An undergraduate major in Political Science is preferred but not required. Applicants must demonstrate both past performance of exceptional quality in their academic work and promise of sustained excellence in the future.
At the time of application, we ask that application forms, three letters of recommendation, transcripts, Graduate Record Examination General Test results, a statement of purpose, and a sample of scholarly work (a term paper) be submitted. International students must show evidence of English proficiency by submitting their official TOEFL iBT scores or their IELTS scores. For further explanation on TOEFL or IELTS scores, please go to the GSAS International Applicants webpage. The application deadline for the Ph.D. Program is January 2. The application deadline for the M.A. program is February 1.
Learn more about the application process.
We are usually able to provide financial support to our doctoral candidates for a period of four or five years, although the department's initial commitment typically is only for two years, with additional years of funding contingent on the student's performance. Our regular grants carry a stipend and full tuition remission. In return, we require 12 to 20 hours per week of research assistance to members of the faculty or teaching assistance in undergraduate courses.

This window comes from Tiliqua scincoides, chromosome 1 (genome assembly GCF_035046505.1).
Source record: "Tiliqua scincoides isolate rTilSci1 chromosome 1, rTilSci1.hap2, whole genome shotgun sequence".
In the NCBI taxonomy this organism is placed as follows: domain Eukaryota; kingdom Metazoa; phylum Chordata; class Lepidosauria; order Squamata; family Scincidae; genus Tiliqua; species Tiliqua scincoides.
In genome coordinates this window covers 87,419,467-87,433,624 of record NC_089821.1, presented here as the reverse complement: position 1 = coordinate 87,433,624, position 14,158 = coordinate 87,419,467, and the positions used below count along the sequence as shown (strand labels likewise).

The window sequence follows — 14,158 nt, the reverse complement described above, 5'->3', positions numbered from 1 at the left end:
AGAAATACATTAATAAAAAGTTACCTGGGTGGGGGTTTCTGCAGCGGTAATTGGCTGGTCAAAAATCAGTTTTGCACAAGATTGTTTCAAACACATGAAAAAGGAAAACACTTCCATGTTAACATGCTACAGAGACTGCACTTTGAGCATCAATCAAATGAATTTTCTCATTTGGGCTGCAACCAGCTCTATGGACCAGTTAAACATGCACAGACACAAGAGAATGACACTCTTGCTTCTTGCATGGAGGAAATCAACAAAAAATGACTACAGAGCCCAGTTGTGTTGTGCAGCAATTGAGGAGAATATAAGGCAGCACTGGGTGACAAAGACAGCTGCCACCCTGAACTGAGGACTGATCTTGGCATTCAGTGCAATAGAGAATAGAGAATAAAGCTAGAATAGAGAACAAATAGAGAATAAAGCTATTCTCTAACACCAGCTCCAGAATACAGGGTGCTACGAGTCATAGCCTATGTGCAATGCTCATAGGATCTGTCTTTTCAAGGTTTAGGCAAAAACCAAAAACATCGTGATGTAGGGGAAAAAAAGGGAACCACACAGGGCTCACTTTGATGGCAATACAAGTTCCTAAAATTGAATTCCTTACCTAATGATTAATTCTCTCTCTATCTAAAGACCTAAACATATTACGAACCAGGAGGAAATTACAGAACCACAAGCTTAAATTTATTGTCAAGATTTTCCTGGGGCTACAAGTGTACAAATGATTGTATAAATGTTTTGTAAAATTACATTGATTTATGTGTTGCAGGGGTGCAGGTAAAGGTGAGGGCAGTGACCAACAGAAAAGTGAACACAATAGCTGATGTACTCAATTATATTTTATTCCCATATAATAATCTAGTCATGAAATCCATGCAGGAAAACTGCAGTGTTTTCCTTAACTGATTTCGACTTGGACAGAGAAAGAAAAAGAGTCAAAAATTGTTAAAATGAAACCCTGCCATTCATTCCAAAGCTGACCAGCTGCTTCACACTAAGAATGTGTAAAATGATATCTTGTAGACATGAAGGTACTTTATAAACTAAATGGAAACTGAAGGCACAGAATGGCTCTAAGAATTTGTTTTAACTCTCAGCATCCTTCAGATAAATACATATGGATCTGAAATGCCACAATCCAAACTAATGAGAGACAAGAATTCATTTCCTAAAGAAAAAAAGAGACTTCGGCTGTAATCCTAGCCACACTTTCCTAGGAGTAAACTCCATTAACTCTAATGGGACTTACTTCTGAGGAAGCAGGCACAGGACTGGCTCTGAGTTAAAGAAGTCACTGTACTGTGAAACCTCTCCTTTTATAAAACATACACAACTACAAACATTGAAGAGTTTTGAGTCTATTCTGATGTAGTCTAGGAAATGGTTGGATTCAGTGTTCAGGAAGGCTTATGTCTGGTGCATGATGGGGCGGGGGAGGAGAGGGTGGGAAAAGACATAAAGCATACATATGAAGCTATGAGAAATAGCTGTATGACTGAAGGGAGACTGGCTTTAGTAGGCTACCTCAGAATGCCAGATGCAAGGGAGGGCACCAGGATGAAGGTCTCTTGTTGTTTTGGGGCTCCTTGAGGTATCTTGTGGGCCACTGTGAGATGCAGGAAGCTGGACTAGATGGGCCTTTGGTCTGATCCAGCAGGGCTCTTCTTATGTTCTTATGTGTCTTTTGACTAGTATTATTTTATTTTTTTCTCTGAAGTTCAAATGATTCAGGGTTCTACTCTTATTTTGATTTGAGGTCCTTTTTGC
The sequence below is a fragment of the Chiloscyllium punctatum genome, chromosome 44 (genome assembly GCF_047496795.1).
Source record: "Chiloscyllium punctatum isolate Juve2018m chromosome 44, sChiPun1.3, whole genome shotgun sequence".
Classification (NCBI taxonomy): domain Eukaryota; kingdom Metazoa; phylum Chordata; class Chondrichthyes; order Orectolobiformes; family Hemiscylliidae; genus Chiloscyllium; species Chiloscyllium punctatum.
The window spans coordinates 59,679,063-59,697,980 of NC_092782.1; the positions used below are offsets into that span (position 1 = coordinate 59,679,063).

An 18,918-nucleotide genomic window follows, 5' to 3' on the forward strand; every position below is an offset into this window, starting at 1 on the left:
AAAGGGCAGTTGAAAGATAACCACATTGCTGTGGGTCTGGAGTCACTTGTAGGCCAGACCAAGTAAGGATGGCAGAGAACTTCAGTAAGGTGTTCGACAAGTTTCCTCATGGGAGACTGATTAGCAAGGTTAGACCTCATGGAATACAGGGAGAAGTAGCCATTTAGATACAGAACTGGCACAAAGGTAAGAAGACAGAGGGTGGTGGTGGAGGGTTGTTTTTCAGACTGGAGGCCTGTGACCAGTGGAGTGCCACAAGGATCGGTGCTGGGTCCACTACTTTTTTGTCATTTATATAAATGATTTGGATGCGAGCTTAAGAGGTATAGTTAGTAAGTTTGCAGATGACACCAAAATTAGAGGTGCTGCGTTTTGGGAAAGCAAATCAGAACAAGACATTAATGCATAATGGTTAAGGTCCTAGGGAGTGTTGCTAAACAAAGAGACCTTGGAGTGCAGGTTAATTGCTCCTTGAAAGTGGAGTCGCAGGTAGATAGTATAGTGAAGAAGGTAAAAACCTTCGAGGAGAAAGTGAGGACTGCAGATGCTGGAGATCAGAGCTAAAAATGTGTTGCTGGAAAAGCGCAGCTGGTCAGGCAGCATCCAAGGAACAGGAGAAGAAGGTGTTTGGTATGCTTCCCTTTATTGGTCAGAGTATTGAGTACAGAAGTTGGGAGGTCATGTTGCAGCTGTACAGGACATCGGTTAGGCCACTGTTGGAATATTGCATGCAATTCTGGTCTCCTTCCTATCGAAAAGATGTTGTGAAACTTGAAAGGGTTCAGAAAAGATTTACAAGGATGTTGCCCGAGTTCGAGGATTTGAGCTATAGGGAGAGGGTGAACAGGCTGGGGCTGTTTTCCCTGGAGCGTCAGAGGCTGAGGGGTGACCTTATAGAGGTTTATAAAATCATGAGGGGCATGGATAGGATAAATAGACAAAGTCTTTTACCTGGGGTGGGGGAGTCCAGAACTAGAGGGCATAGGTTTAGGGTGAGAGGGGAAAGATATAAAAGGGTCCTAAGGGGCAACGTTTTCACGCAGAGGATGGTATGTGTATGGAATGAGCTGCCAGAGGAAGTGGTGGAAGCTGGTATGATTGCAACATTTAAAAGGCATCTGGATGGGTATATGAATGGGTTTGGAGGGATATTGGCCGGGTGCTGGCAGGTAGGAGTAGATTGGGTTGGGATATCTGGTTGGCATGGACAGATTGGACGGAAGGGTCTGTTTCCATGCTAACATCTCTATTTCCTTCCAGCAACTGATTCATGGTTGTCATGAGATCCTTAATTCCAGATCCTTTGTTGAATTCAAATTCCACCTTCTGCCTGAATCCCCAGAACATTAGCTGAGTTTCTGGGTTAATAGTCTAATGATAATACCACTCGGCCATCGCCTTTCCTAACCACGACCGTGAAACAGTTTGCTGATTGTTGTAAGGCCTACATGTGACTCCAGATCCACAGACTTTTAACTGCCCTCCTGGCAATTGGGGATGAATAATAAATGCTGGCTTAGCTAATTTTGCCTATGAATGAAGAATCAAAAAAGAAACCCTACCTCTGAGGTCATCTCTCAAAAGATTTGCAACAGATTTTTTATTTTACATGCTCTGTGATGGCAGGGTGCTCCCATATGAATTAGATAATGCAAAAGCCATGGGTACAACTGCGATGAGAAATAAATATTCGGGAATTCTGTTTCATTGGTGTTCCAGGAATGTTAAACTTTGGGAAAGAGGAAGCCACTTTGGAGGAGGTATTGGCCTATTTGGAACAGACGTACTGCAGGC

Each year the department also awards the Thomas P. O'Neill Fellowship to a student in American Politics. This fellowship carries a stipend in addition to full tuition remission. The grant entails some assistance to the O'Neill Professor or other activity related to the O'Neill program. This endowed chair was established in 1981 to honor the former Speaker of the House of Representatives, Thomas P. O'Neill, Jr. '36.
The O'Neill Professor teaches graduate and undergraduate courses, and occupants have come from both the academy and government service. O'Neill chairholders have included Professor Samuel H. Beer, Department of Government Emeritus at Harvard University; Jody Powell, White House Press Secretary in the Carter Administration; Eleanor Holmes Norton, former Chair of the Equal Employment Opportunity Commission; and William Schneider, one of the nation's most widely respected election analysts, who taught courses on voting, public opinion, and the American party system. R. Shep Melnick is the current Thomas P. O'Neill, Jr. Professor of American Politics.
Masters candidates are not normally funded through the department, but can apply for graduate financial aid through the University.